In FIGS. 1, 2 and 4 to 7 that follow is shown in each the theoretical curve of the output torque M_AB in the course of time, there being shown in separate figures, on one hand, the pull upshift and the push downshift (FIGS. 1, 4, 6) and, on the other, the pull downshift and the push upshift (FIGS. 2, 5, 7). The time intervals in all figures are essentially provided with the same abbreviations; these are AG for the phase of the old gear, LÜ for the load-transfer phase, LÜ1 being situated before the gradient-setting phase and LÜ2 after the gradient-reduction phase, GE for the gradient-setting phase, GL for the sliding phase, GA for the gradient-reduction phase and S for the closing phase, the same as NG for the phase of the new gear. In addition, the theoretical curve of the output torque M_AB without engine intervention is shown with a solid line and the theoretical curve of the output torque M_AB with engine intervention with a dotted line.
The output torque M_AB for full throttle and empty gas gear shifts (FIG. 1 and FIG. 2) constantly maintaining the dynamic torque M_DYN proceeds as follows:
In the AG phase (FIG. 1), where the old gear still is on, the output torque runs constantly according to the formula M_AB=M_MOT×I_AG. In the load-transfer phase LÜ1, the output torque is linearly reduced to a value M_AB=M_MOT×I_NG. In the gradient-setting phase GE, the output torque is linearly increased again by the value M_DYN×I_NG to the value M_AB=(M_MOT+M_DYN)×I_NG. In the gradient-reduction phase GA that follows a linear reduction occurs by the value M_DYN×I_NG to the value M_MOT×I_NG which is also kept constant in the phases LÜ2/S and NG. By the inventive engine intervention, a reduction of the output torque by the value M_DYN×I_NG occurs to the value of the output torque M_MOT×I_NG.
The lower curve (FIG. 1) of the output torque M_AB for a push downshift with empty gas without engine intervention makes possible only a curve with strong push torque excess; the dotted line shown in phases GE, GL and GA is to be understood as reference line.
For a pull downshift with full throttle or push upshift with empty gas (FIG. 2), the output torque M_AB remains constant until the beginning of the gradient setting phase GE. In the gradient-setting phase GE without engine intervention, the curve of the output torque M_AB is reduced, in the sliding phase GL, it is kept constant and in the gradient-reduction phase GA again linearly increased to the initial value, since in a pull downshift with full throttle an engine intervention is not possible. In the load-transfer/closing phase LÜ2 S, the output torque is increased to the value M_MOT×I_NG.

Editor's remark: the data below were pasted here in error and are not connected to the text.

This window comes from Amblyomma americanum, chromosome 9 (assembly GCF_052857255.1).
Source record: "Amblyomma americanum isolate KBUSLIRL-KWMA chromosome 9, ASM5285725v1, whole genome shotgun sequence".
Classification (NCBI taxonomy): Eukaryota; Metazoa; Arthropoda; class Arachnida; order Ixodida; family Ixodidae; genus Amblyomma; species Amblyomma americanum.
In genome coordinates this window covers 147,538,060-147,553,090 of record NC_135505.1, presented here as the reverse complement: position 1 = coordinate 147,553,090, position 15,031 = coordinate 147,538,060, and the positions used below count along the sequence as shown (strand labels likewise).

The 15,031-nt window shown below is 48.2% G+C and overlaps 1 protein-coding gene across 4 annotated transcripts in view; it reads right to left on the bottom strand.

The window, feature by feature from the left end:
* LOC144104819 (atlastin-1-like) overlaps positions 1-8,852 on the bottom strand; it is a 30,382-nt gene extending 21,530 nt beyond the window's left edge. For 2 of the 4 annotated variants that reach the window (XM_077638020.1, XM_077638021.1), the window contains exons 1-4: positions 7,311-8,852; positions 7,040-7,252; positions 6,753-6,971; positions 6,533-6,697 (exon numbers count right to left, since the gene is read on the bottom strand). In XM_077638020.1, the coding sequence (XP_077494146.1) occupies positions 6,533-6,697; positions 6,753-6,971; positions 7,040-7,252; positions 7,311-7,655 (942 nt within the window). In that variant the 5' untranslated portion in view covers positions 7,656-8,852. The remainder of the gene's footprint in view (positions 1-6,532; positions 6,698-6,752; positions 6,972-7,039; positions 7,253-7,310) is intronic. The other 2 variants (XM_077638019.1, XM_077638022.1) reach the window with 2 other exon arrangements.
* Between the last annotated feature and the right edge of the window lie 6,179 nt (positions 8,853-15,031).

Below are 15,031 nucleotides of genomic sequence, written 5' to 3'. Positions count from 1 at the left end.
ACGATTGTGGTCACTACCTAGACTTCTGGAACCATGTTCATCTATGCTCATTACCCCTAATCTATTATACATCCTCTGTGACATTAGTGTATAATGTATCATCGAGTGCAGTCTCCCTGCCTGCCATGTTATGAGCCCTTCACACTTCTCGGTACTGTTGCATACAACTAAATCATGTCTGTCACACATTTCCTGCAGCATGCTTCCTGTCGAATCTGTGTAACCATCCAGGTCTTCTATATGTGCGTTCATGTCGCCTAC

In a push upshift, as shown in FIG. 2, the output torque proceeds, at first, constant during the phases AG and LÜ1, in the phase GE, it increases linearly to the value 0 and remains there during the phases GL and GA and then drops back linearly to a value M_AB=M_MOT×I_NG in the load-transfer phase LÜ2 S, which it maintains during the NG phase of the new gear.
The differential rotational speed DELTA_N (FIG. 3) between start of the rotational speed change (phase GE) and the end of the rotational speed change (phase GA) proceeds, respectively, equally for all kinds of shifts shown in the invention and is, therefore, shown in FIG. 3 only by way of example. The differential rotational speed DELTA_N in the phases AG and LÜ1 proceeds constantly at first and then drops linearly during the phases GE, GL and GA to the value 0 which is maintained during the succeeding phases LÜ2 or S and NG.
The theoretical curves of the output torque M_AB for the position of the gas pedal at part load with compensation of the dynamic torque M_DYN (FIG. 4 and FIG. 5) proceeds as follows:
For the pull upshift and push downshift, according to FIG. 4, the two curves essentially correspond to the representations in FIG. 1, but with the substantial difference that in the GE, GL and GA phases an engine intervention during the push downshift is now possible and thereby, after the load-transfer phase LÜ1, a torque reduction to the value M_MOT×I_NG occurs and that value is maintained until reaching the phase NG of the new gear and during the phase NG.